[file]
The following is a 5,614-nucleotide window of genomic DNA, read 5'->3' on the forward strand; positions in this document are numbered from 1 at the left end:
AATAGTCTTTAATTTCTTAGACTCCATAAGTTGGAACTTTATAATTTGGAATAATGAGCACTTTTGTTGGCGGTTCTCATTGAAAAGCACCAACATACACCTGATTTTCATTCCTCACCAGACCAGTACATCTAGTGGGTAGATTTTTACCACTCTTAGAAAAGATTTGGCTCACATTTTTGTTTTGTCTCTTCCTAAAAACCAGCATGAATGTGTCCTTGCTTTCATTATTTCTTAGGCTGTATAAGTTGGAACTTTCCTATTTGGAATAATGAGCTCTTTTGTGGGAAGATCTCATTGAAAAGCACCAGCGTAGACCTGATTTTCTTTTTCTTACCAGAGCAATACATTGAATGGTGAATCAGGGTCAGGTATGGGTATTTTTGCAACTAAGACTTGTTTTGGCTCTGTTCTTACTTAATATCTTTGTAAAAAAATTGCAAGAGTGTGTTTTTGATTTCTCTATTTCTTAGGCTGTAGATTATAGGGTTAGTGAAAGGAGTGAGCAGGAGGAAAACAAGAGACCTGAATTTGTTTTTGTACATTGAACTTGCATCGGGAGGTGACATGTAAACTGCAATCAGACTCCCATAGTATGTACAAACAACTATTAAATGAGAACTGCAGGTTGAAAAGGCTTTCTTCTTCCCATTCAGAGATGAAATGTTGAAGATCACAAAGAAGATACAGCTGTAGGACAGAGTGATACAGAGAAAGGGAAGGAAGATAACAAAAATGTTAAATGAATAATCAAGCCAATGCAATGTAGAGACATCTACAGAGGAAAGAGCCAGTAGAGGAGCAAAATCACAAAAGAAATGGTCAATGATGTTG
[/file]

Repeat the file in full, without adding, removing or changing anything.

The following is a 5,614-nucleotide window of genomic DNA, read 5'->3' on the forward strand; positions in this document are numbered from 1 at the left end:
AATAGTCTTTAATTTCTTAGACTCCATAAGTTGGAACTTTATAATTTGGAATAATGAGCACTTTTGTTGGCGGTTCTCATTGAAAAGCACCAACATACACCTGATTTTCATTCCTCACCAGACCAGTACATCTAGTGGGTAGATTTTTACCACTCTTAGAAAAGATTTGGCTCACATTTTTGTTTTGTCTCTTCCTAAAAACCAGCATGAATGTGTCCTTGCTTTCATTATTTCTTAGGCTGTATAAGTTGGAACTTTCCTATTTGGAATAATGAGCTCTTTTGTGGGAAGATCTCATTGAAAAGCACCAGCGTAGACCTGATTTTCTTTTTCTTACCAGAGCAATACATTGAATGGTGAATCAGGGTCAGGTATGGGTATTTTTGCAACTAAGACTTGTTTTGGCTCTGTTCTTACTTAATATCTTTGTAAAAAAATTGCAAGAGTGTGTTTTTGATTTCTCTATTTCTTAGGCTGTAGATTATAGGGTTAGTGAAAGGAGTGAGCAGGAGGAAAACAAGAGACCTGAATTTGTTTTTGTACATTGAACTTGCATCGGGAGGTGACATGTAAACTGCAATCAGACTCCCATAGTATGTACAAACAACTATTAAATGAGAACTGCAGGTTGAAAAGGCTTTCTTCTTCCCATTCAGAGATGAAATGTTGAAGATCACAAAGAAGATACAGCTGTAGGACAGAGTGATACAGAGAAAGGGAAGGAAGATAACAAAAATGTTAAATGAATAATCAAGCCAATGCAATGTAGAGACATCTACAGAGGAAAGAGCCAGTAGAGGAGCAAAATCACAAAAGAAATGGTCAATGATGTTG